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Int J Occup Environ Health. 2007 Apr-Jun;13(2):213-21.

Benzene-induced cancers: abridged history and occupational health impact.

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National Institute of Environmental Health Sciences, Research Triangle Park, NC 27514, USA.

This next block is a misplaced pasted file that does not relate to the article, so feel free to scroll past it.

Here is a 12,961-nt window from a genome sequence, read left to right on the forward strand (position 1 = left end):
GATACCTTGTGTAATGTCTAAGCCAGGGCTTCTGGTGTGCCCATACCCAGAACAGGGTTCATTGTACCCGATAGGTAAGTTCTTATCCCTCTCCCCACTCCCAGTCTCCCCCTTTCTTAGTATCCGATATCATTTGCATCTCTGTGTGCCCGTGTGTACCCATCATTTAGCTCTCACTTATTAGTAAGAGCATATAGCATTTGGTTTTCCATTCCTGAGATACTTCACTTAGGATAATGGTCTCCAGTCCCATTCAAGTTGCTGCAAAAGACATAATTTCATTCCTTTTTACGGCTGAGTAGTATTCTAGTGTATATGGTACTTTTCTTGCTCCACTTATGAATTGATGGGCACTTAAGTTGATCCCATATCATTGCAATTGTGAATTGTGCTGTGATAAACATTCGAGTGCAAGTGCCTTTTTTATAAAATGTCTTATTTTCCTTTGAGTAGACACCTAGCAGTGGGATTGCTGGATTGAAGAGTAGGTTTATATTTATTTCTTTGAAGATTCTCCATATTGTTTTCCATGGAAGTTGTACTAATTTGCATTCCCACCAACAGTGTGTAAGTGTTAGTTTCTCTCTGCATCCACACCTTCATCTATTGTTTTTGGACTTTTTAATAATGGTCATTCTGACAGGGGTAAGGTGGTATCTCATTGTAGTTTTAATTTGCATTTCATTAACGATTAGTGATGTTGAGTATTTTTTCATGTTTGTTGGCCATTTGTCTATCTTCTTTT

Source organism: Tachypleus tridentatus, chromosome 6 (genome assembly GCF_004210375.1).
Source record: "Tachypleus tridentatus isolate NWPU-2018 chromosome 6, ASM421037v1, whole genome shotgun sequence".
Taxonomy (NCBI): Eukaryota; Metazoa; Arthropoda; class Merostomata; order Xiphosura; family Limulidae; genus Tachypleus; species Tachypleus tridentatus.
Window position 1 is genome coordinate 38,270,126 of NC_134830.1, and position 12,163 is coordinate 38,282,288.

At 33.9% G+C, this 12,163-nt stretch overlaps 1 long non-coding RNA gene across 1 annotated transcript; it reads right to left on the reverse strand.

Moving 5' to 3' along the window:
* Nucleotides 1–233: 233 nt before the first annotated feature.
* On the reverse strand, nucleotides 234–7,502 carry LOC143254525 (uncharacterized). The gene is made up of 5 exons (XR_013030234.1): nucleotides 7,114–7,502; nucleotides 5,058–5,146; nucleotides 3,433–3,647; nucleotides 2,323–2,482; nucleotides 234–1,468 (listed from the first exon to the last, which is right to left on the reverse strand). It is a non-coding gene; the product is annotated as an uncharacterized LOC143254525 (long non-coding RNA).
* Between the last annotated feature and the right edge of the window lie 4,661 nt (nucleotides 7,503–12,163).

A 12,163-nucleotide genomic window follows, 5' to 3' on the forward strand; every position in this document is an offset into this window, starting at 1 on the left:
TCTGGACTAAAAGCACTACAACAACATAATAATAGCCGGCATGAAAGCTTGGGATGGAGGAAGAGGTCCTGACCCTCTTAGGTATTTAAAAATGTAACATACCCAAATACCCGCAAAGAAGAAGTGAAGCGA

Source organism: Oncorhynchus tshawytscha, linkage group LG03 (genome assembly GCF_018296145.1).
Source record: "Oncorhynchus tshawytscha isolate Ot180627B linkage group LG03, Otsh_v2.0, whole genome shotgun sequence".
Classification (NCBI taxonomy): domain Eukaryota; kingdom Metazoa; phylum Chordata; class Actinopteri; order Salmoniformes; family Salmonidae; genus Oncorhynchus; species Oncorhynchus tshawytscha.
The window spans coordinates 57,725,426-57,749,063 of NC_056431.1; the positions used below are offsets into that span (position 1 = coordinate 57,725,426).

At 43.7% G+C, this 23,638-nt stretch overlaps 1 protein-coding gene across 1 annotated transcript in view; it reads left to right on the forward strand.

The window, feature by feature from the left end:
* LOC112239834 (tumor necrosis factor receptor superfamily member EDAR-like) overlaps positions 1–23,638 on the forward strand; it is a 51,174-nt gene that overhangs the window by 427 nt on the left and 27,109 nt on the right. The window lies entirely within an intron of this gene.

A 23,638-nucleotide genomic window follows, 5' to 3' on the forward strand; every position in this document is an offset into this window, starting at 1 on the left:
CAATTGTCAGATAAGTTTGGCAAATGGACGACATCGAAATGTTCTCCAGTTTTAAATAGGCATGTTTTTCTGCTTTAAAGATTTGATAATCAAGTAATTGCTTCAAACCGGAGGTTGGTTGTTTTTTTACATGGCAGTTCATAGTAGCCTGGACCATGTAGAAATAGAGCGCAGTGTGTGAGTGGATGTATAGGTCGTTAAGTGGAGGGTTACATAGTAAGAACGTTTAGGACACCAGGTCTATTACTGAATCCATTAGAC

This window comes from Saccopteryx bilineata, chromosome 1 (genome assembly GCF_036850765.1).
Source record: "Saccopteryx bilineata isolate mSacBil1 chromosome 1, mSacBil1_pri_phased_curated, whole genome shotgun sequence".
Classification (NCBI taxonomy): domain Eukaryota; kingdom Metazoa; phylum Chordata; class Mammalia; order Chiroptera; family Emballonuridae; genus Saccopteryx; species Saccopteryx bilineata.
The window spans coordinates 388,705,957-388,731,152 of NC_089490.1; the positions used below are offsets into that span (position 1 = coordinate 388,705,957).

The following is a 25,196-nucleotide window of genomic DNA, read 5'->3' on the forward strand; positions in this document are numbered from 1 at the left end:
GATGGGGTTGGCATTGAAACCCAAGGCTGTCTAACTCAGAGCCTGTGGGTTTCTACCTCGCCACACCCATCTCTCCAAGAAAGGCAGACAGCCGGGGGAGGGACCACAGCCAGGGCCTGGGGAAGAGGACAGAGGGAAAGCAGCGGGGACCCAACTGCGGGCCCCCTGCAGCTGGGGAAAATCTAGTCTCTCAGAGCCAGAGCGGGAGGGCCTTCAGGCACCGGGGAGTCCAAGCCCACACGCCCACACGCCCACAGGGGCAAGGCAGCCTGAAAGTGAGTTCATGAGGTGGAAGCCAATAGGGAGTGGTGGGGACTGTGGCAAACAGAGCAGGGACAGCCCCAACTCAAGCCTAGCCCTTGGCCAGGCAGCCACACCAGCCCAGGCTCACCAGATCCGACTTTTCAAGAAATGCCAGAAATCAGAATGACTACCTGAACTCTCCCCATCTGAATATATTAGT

Benzene-induced cancer in humans was first reported in the late 1920s. Carcinogenesis findings in animals were not reported conclusively until 1979. Industry exploited this "discrepancy" to discredit the use of animal bioassays as surrogates for human exposure experience. The cardinal reason for the delay between first recognizing leukemia in humans and sought-after neoplasia in animals centers on poor design and conduct of experimental studies. The first evidence of carcinogenicity in animals manifested as malignant tumors of the zymbal glands (sebaceous glands in the ear canal) of rats, and industry attempted to discount this as being irrelevant to humans, as this organ is vestigial and not present per se in humans. Nonetheless, shortly thereafter benzene was shown to be carcinogenic to multiple organ sites in both sexes of multiple strains and multiple species of laboratory animals exposed via various routes. This paper presents a condensed history of the benzene bioassay story with mention of benzene-associated human cancers.

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